Visited at his home in Workshop in 1956, Ted - baptismally Edwin Boaler - Alletson was still a physical giant, over 6ft tall, heavy-shouldered, strong-armed and deep-chested: his fully-fit playing weight was 15½ stone. The great innings was played with a light - 2lbs 3oz - bat; but he attributed the power of his hitting to his remarkable arm-span of 78ins. He had a rumbling, friendly voice, with a Nottinghamshire county accent - he was born and brought up on the Duke of Portland's estate at Welbeck - a good sense of humour; and only slight bitterness about the arthritis which, in 1950, immobilized him -`Can't get down my pub wi'out being humped.'
He remembered the Hove innings clearly. In pain from a damaged wrist, he would not have played but that Tom Wass had a more inhibiting injury. He had batted `normally' until the ninth wicket fell, immediately before lunch, when A. O. Jones, presumably giving up the game for lost, told him, `I don't think it matters what you do.'`Then,' said Alletson, `I'm not half going to give Killick some stick.'
In 1956, too, several other players in the match were still happy to recall it: men like Bob Relf, John and George Gunn, and Bertie Chaplin, the Sussex captain, who was injured but turned up for a committee meeting - and watched ` the best innings I ever saw, bar none! It was simply wonderful; and the man had an injured wrist, too!' They were unanimous in stressing the power of Alletson's strokes. Basically he was a fairly orthodox, professional, lower-order batsman. At times, though, he embarked on one of these hitting forays. Essentially a driver, he played firm-footed, but straight, going right through with his strokes so that most of them were in the arc between extra cover and wide mid-on. He could cut, though, and George Gunn remembered the square-cut at Hove which smashed the pavilion window and wrecked the bar.
They all agreed - and they had watched all the grand hitters from Gilbert Jessop to Peter Marner- that they had never seen anyone who hit harder than Alletson on his day. Bob Relf said with a grin, `Poor Tim Killick was frightened to bowl at Ted- not because he minded punishment, but he was afraid he would drive one back at him.' George Gunn again: `It was not a case of it being hard to set a field to him, but one of those drives would have smashed a man's hand if he had tried to stop it.'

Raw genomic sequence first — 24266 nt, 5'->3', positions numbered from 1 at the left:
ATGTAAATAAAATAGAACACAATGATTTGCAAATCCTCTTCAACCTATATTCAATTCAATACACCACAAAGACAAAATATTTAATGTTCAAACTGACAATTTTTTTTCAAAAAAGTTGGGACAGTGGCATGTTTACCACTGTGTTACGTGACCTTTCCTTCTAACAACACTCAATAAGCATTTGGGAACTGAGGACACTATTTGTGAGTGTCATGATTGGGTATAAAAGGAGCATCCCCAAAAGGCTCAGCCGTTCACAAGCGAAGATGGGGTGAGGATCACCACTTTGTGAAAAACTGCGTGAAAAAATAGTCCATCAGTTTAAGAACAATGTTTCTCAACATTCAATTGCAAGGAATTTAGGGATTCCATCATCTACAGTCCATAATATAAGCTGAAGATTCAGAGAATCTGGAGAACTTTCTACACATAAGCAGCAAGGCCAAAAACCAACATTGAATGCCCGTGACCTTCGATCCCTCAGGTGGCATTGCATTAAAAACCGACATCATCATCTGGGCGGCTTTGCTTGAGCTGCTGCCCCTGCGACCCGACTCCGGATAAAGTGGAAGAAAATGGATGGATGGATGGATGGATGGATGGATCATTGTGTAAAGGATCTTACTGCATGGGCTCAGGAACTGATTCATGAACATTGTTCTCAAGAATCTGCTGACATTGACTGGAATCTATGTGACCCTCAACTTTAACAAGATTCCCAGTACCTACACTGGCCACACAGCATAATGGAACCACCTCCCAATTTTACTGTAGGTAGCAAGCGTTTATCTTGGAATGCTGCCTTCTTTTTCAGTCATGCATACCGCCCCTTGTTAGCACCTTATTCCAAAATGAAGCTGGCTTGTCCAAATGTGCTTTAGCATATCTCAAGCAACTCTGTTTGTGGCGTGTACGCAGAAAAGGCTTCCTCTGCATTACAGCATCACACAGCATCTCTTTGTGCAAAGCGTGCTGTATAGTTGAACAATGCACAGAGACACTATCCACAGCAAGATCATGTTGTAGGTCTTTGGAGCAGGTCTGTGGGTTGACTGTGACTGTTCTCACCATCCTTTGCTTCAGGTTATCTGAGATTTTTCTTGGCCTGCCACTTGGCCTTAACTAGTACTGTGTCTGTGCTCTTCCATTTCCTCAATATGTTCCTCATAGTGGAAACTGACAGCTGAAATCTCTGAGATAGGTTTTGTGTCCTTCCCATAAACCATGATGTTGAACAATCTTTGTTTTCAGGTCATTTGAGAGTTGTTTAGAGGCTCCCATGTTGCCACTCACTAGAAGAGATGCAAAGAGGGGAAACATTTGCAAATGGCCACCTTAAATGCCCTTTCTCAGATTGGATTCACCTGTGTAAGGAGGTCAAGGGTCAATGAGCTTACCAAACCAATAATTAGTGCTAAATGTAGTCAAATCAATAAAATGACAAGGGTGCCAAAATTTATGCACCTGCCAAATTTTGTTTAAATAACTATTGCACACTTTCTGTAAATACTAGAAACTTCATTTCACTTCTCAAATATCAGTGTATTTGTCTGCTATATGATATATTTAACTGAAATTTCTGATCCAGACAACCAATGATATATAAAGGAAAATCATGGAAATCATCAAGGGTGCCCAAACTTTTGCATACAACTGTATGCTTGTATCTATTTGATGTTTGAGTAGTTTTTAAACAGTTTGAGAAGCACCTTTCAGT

Alletson had given Notts a chance to win when C.L.A. Smith caught him leaning back against the boundary fence on the straight drive; but, in a close finish, they needed two more wickets and Sussex 24 more runs to win; it was an honourable draw.
The Duke of Portland marked his performance with an inscribed gold watch and chain: and `my father sent me a home-fed ham.'
The innings created such a furore that Alletson was chosen for the Test Trial at Sheffield a fortnight later; but he scored only 15 and 8; did not bowl; and was not heard of in that context again. It was the only century of his career; but certainly not, as C. P. Foley suggested, the end of his big hitting. In his very next innings - against Gloucestershire at Bristol - in the last half-hour of the day, he scored 60 out of 80 in 17 scoring strokes. Then, in 1913 - against Sussex again - 69 out of 98 from 23 strokes; against Derbyshire, 88 in 60 minutes; against Leicestershire 63 in 25 minutes; and in the Yorkshire match at Dewsbury he hit three consecutive balls from Wilfred Rhodes for six apiece.
Those were, though, isolated peaks of an otherwise relatively undistinguished career in which, between 1906 and 1914, he scored 3217 runs - all but 23 of them for Notts - at an average no better than 18.59; and took 33 wickets at 19.03.
Although he cherished the memory of Hove, he was also deeply and sadly conscious that it was virtually his only claim to circketing fame. He took much thought and strove mightily for years to establish himself. He was at least a serviceable fast-medium bowler; but Notts already had, in Tom Wass, Arthur Hallam, John Gunn (in his main role), James Iremonger and, later, Fred Barratt, a series of practitioners on or around that theme. Often Alletson went a fortnight or more without bowling in a match: a career average of 19 argues that he deserved more. Certainly, from 1907 onwards, he spent many winter hours, with his father to keep wicket, practising leg-breaks. Like Tom Wass, he bowled them at considerable pace; by, he recalled, `turning my body right over when I delivered'. In terms of county discipline, he was a fast-medium bowler, and it was 1913, his playing future looking grim, before he ventured to bowl his leg-breaks in a county match. Then, in the first innings against Kent, the eventual champions, seventh bowler used, he took 2 for 6; and in the second innings precipitated a crucial collapse which won the game for Notts with 4 for 37. Immediately afterwards he had 4 for 15 against Derbyshire, but was not needed in the second innings when Wass and Iremonger bowled unchanged on a difficult wicket. So to the Gloucester fixture when, after he had sent down two overs, umpire George Harrison `told me to stop bowling'.
He was not put on in a county match again until the following season when, in Nottinghamshire's match with Derbyshire at Chesterfield, Harrison was again standing umpire. Alletson, brought on as first change, bowled two overs, took 1 for 7; was taken off and never played in a first-class match again. Wisden for 1914 had already said, `As a bowler, Alletson won the Kent match at Trent Bridge, but he was scarcely tried afterwards, it being freely rumoured that complaints were made about his delivery': but it hurt him most desperately: and for all his life.
Happier to leave him with the words of his old team-mate George Gunn, about the 189 -`Ted sent his drives skimming; you could hear them hum; he drove several at the Relf brothers and the ball fizzed through them as if they were ghosts. I have never seen another innings like it.'